You love photography and want to photograph full time by launching a photography business. Maybe you are unemployed or wish to supplement your retirement income or simply wanting to earn money doing what you love.
For those with jobs you may not want to quit the day job until your business is launched and earning you an income and enough income allowing you can quit that day job. Maybe you are unemployed and if so you can get started right away but be careful if your financial resources are limited.
So how do you get started? I have compiled these ideas into the 12 most important steps I believe are crucial to finding success as a professional photographer in today’s markets.
This past spring I was enjoying quite a bit of time wandering and photographing the Arizona deserts and mountains. While down in the desert I was stunned when I came across this old miner in the desert with his donkey.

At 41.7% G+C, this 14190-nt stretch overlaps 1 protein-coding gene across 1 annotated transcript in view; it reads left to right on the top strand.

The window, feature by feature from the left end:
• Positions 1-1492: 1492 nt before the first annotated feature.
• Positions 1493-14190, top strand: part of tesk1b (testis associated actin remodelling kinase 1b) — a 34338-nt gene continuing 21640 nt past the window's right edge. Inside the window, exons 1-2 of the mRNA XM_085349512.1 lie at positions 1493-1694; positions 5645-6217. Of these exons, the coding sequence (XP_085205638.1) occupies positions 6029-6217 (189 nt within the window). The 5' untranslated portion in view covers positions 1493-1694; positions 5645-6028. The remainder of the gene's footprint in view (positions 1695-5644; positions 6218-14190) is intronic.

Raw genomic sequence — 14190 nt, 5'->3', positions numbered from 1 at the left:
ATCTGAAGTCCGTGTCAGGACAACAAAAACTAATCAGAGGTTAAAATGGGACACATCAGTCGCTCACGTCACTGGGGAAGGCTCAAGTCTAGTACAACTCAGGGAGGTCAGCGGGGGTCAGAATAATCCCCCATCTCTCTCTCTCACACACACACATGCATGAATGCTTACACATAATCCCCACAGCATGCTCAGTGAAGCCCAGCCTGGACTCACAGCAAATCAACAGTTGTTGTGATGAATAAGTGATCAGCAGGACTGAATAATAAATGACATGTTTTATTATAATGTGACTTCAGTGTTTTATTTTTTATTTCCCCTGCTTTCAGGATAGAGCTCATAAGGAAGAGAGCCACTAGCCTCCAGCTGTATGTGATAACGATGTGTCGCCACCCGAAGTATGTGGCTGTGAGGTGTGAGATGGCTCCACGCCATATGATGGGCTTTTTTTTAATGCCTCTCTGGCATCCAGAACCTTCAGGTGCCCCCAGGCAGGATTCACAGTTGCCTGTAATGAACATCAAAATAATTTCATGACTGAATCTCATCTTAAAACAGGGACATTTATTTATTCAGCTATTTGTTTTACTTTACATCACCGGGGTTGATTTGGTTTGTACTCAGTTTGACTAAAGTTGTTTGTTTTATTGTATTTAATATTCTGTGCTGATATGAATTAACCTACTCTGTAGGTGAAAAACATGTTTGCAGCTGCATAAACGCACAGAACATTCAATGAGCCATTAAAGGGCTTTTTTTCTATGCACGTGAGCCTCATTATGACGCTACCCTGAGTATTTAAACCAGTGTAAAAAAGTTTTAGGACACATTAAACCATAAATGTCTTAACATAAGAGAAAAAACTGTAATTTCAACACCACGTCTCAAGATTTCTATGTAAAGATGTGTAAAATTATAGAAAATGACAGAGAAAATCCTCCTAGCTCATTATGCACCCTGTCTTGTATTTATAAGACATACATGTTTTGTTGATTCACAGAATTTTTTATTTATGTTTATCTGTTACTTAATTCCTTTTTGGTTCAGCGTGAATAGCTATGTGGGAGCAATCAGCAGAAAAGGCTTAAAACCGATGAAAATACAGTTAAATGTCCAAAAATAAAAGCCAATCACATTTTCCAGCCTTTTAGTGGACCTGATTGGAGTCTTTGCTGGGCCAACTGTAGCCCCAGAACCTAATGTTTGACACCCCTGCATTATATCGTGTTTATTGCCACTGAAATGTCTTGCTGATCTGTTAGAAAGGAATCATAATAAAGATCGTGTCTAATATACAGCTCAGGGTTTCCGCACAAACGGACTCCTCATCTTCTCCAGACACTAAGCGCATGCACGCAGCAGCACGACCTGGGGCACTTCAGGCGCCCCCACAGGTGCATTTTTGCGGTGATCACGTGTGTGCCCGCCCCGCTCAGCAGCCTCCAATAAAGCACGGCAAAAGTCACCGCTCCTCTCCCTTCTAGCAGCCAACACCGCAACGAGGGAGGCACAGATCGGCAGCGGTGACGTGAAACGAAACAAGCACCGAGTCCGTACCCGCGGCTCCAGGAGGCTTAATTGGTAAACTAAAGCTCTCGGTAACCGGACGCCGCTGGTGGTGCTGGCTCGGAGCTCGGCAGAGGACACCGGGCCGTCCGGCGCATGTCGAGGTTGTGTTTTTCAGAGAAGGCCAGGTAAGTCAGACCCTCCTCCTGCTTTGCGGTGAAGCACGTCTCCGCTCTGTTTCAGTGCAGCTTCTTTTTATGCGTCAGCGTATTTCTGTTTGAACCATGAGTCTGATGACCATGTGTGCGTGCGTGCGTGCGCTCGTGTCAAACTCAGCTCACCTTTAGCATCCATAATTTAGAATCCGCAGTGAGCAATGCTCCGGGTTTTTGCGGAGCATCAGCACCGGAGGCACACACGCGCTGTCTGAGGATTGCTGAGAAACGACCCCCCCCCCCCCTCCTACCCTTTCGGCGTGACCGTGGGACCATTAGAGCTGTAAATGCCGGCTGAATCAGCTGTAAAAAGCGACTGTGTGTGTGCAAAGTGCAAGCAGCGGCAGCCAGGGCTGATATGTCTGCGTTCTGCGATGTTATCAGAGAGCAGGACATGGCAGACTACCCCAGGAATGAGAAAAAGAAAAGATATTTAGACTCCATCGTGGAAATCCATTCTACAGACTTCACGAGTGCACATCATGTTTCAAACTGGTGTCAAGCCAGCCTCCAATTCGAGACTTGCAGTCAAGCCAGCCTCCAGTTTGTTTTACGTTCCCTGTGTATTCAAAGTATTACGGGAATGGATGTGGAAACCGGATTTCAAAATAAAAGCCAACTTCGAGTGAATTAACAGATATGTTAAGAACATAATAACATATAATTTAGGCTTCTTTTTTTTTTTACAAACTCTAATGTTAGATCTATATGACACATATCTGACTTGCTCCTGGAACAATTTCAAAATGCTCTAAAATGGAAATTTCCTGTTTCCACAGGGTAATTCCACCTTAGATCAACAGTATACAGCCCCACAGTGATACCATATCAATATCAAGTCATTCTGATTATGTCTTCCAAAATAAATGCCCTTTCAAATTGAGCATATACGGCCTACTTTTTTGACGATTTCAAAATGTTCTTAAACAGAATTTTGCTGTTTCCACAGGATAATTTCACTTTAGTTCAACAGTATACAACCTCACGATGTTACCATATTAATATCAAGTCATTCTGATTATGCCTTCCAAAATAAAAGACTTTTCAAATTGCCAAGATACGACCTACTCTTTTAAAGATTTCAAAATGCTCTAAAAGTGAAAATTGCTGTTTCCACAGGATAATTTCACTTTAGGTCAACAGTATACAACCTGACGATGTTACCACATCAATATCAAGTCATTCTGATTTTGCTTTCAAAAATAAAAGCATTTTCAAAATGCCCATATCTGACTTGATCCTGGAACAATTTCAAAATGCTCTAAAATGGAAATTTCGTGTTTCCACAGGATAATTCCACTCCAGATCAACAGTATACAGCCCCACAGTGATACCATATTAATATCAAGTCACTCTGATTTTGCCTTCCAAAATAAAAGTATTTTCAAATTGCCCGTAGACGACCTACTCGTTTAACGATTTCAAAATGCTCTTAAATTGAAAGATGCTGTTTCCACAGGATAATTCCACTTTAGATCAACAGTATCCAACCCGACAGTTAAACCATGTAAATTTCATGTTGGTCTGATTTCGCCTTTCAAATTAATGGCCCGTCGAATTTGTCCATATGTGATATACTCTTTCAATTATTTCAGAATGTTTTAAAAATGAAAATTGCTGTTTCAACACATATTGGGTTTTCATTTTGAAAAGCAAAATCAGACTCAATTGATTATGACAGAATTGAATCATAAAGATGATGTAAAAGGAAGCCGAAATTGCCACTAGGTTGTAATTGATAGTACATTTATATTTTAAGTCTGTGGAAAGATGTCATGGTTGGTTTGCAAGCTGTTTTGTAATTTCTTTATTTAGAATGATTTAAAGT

We started talking and I asked what he was doing down here in the middle of nowhere. He told me he was the Lost Dutchman Miner of the infamous Lost Dutchman mine. He continued by telling me that he was truly lost in his attempt to relocate his mine.
I replied that he was a long way from the Superstition Mountains, where history suggests the mine is located. He did not comment obviously fearing if he said anything I might start searching for the mine myself. This got me thinking that the mine might not be in the Superstitions after all.